FORMS OF BUSINESS ORGANIZATION

Only available on StudyMode
  • Download(s) : 113
  • Published : November 27, 2014
Open Document
Text Preview


PAMANTASAN NG LUNGSOD NG MAYNILA
(University of the City of Manila)
Intramuros, Manila

GRADUATE SCHOOL OF MANAGEMENT

BUSINESS POLICY
(FORMS OF BUSINESS ORGANIZATION)

Submitted by:

MORESCO, MICAH RUTH S.

Submitted to:

DR. HONORATA PAGADUAN
A business is an organization that uses economic resources or input to provide goods or services to customers in exchange for money or other goods and services. After deciding to start a business, one of the most important issues is the form of business entity that will serve as the vehicle in pursuing the business that will affect the company’s and owner’s legal liability and income tax treatment. The three most common legal forms of business organization are the sole proprietorship, partnership and corporation.

SOLE PROPRIETORHIP

Sole proprietorship is a business owned and operated by an individual for his or her own profit. It is considered as the most common form of business ownership. Typically, the proprietor along with a few employees operates the proprietorship. He or she normally raises capital from personal resources or by borrowing and is responsible for all business decisions. The sole proprietor has unlimited liability meaning his or her total wealth not merely the amount originally invested can be taken to satisfy the creditors in case of dissolution. Majority of sole proprietors are found in service, wholesale or retail industry. Typical examples of sole proprietorship are bike shop, computer shop, sari-sari store or grocery, personal trainer or plumber. The following are the characteristics of a sole proprietorship: 1. As to ownership and management, the single owner has the sole responsibility of managing the affairs, assets and liabilities of the business for its growth and failure. The proprietor and his business are considered one, which means that assets and liabilities of the business and of the owner are combined without distinction in case of dissolution of the proprietorship. 2. As to capitalization, the capital of the business emanates from personal resources of the proprietor or from borrowings. 3. As to risks, the proprietor or owner bears all the risks. 4. As to liability, the proprietor has unlimited liability meaning in case of dissolution, to satisfy the creditors as to their loan exposures, they can run after not only the proprietor’s business but also to his personal belongings. 5. Sole Proprietorship is not ideal for high risk businesses.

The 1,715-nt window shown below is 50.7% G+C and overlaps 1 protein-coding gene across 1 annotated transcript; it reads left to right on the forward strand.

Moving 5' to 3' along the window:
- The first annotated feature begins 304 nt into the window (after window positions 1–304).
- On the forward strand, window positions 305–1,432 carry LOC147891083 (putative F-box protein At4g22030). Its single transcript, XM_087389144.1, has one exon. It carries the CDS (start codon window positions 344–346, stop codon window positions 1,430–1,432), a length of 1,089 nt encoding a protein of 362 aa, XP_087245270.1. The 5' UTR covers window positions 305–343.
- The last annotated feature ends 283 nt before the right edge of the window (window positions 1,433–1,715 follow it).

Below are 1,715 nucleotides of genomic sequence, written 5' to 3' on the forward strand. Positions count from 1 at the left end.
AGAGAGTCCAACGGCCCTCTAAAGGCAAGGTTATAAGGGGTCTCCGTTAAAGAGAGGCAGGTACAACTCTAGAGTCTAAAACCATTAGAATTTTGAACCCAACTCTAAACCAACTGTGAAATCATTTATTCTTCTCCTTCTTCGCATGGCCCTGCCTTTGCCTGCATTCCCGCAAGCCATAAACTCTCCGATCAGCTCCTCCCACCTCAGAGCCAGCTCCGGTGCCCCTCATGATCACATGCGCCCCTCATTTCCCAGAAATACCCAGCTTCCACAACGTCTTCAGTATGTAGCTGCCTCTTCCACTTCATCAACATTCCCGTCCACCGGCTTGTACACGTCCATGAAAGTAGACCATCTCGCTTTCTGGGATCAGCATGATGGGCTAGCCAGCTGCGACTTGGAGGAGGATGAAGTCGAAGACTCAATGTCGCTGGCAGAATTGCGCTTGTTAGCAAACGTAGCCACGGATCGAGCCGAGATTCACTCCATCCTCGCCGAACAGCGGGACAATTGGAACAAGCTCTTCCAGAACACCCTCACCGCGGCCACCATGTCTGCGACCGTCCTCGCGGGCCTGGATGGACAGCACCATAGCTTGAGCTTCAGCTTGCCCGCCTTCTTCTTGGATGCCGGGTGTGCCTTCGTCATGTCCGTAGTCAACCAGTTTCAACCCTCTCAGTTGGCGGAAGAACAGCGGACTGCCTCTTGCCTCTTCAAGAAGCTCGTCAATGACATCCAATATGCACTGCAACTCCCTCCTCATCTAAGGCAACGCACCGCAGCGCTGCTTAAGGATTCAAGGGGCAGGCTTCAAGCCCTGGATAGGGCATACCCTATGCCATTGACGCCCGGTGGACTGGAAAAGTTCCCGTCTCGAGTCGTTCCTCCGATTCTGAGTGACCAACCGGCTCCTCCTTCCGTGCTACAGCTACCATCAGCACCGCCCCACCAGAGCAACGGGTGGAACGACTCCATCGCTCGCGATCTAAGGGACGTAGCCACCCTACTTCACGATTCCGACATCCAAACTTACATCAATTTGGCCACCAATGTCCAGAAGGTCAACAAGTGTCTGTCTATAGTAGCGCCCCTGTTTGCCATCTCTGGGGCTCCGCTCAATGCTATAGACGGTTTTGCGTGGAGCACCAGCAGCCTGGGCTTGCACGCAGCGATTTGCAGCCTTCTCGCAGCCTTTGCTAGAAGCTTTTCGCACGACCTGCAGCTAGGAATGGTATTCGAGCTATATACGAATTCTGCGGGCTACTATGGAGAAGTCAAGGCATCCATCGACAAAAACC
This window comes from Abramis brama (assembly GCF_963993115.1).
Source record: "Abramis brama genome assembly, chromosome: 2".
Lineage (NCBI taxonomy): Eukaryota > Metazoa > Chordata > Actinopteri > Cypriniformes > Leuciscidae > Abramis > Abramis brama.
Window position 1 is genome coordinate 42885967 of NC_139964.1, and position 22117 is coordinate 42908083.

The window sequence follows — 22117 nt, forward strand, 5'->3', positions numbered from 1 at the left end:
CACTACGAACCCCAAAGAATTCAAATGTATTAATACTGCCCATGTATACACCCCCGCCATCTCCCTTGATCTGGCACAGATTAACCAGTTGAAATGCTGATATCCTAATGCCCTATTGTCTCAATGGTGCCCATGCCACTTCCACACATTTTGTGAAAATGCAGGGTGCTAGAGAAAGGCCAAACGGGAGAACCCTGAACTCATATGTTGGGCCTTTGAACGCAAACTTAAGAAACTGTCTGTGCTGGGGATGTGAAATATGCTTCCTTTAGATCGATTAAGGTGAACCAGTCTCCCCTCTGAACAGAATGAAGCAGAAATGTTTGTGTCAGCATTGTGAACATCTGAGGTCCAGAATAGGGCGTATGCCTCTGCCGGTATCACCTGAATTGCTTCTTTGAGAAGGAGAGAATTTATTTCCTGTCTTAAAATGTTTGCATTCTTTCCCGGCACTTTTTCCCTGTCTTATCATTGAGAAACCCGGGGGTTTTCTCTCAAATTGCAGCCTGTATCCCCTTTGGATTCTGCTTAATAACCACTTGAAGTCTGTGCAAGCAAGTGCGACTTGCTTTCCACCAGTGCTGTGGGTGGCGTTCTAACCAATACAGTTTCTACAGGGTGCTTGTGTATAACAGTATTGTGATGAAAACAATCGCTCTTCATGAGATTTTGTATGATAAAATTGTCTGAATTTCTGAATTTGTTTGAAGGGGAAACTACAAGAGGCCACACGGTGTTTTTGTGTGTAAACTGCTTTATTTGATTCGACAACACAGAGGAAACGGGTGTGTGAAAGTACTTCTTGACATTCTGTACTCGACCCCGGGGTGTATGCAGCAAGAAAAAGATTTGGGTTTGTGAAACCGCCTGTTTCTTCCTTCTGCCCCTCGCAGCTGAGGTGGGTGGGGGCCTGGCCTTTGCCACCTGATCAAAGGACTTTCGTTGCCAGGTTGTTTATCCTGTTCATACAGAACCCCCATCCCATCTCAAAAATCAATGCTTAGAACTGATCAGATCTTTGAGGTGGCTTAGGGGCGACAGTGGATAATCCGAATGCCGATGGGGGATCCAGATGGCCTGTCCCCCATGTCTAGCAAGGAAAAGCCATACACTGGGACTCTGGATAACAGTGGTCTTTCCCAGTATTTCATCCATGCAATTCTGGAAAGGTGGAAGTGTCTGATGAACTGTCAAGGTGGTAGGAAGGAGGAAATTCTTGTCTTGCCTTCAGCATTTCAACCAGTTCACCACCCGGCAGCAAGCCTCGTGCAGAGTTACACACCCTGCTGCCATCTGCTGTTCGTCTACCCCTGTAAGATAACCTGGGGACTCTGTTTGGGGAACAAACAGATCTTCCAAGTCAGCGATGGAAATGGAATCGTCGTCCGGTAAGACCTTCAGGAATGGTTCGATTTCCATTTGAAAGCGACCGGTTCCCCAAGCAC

Sole proprietorship creation has pros and cons. Among the advantages of sole proprietorship are: 1. Creating one is easy and inexpensive.
2. The owner maintains complete control of the business and retains all the profits. 3. Business losses can be deducted against the sole proprietors other sources of income, can be deducted against the owner’s personal tax return 4. It is not subject to double taxation - For tax purposes, the profit or loss of the business flows through to the owner’s personal tax return document, since it is not a separate legal entity. 5. The business is easy to dissolve - ends at the owner’s death or loss of interest in the business

On the other hand the disadvantages of sole proprietorship are: 1. Liability on the owner’s part is unlimited - The sole proprietor is responsible for all the liabilities of the business, and this is a significant drawback. If a sole proprietors business is sued, the owner could theoretically lose all the business’s assets along with personal assets. 2. The business relies on the skills and abilities of a single owner to be successful. Of course, the owner can hire employees who have additional skills and abilities. 3. Raising capital can be difficult - because the ownership of the business cannot be shared. 4. The business ends at the owner’s death or loss of interest in the business. 5. The liquidity of the owner’s investment is low. Liquidity is the ability to sell a business or other asset...
tracking img